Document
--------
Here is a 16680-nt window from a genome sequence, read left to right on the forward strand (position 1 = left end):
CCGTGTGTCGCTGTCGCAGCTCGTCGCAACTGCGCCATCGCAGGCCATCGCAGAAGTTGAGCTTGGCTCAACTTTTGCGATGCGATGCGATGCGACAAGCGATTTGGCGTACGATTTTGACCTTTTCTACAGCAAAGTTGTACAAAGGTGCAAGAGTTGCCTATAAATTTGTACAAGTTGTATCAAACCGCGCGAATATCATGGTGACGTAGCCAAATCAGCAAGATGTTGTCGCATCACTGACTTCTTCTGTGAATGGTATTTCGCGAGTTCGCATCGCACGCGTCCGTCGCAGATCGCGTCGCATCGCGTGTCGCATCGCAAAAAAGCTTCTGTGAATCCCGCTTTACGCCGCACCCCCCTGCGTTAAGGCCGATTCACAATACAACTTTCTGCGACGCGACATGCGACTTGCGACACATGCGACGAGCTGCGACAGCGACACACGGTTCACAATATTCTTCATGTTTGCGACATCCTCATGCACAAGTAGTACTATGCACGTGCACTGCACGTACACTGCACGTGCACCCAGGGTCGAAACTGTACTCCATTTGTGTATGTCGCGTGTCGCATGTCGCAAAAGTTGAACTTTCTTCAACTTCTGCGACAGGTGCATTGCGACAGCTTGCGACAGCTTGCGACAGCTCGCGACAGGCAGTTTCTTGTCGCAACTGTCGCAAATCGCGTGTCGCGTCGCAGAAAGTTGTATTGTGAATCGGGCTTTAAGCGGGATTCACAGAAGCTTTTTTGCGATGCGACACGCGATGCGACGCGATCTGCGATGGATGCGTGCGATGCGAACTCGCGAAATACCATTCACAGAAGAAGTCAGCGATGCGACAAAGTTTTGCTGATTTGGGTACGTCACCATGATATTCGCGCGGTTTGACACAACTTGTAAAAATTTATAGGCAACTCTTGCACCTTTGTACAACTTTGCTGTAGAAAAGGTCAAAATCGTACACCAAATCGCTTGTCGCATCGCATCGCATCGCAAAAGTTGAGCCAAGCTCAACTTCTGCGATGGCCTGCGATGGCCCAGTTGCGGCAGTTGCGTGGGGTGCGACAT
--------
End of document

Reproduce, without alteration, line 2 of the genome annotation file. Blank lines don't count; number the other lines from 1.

CCGTGTGTCGCTGTCGCAGCTCGTCGCAACTGCGCCATCGCAGGCCATCGCAGAAGTTGAGCTTGGCTCAACTTTTGCGATGCGATGCGATGCGACAAGCGATTTGGCGTACGATTTTGACCTTTTCTACAGCAAAGTTGTACAAAGGTGCAAGAGTTGCCTATAAATTTGTACAAGTTGTATCAAACCGCGCGAATATCATGGTGACGTAGCCAAATCAGCAAGATGTTGTCGCATCACTGACTTCTTCTGTGAATGGTATTTCGCGAGTTCGCATCGCACGCGTCCGTCGCAGATCGCGTCGCATCGCGTGTCGCATCGCAAAAAAGCTTCTGTGAATCCCGCTTTACGCCGCACCCCCCTGCGTTAAGGCCGATTCACAATACAACTTTCTGCGACGCGACATGCGACTTGCGACACATGCGACGAGCTGCGACAGCGACACACGGTTCACAATATTCTTCATGTTTGCGACATCCTCATGCACAAGTAGTACTATGCACGTGCACTGCACGTACACTGCACGTGCACCCAGGGTCGAAACTGTACTCCATTTGTGTATGTCGCGTGTCGCATGTCGCAAAAGTTGAACTTTCTTCAACTTCTGCGACAGGTGCATTGCGACAGCTTGCGACAGCTTGCGACAGCTCGCGACAGGCAGTTTCTTGTCGCAACTGTCGCAAATCGCGTGTCGCGTCGCAGAAAGTTGTATTGTGAATCGGGCTTTAAGCGGGATTCACAGAAGCTTTTTTGCGATGCGACACGCGATGCGACGCGATCTGCGATGGATGCGTGCGATGCGAACTCGCGAAATACCATTCACAGAAGAAGTCAGCGATGCGACAAAGTTTTGCTGATTTGGGTACGTCACCATGATATTCGCGCGGTTTGACACAACTTGTAAAAATTTATAGGCAACTCTTGCACCTTTGTACAACTTTGCTGTAGAAAAGGTCAAAATCGTACACCAAATCGCTTGTCGCATCGCATCGCATCGCAAAAGTTGAGCCAAGCTCAACTTCTGCGATGGCCTGCGATGGCCCAGTTGCGGCAGTTGCGTGGGGTGCGACAT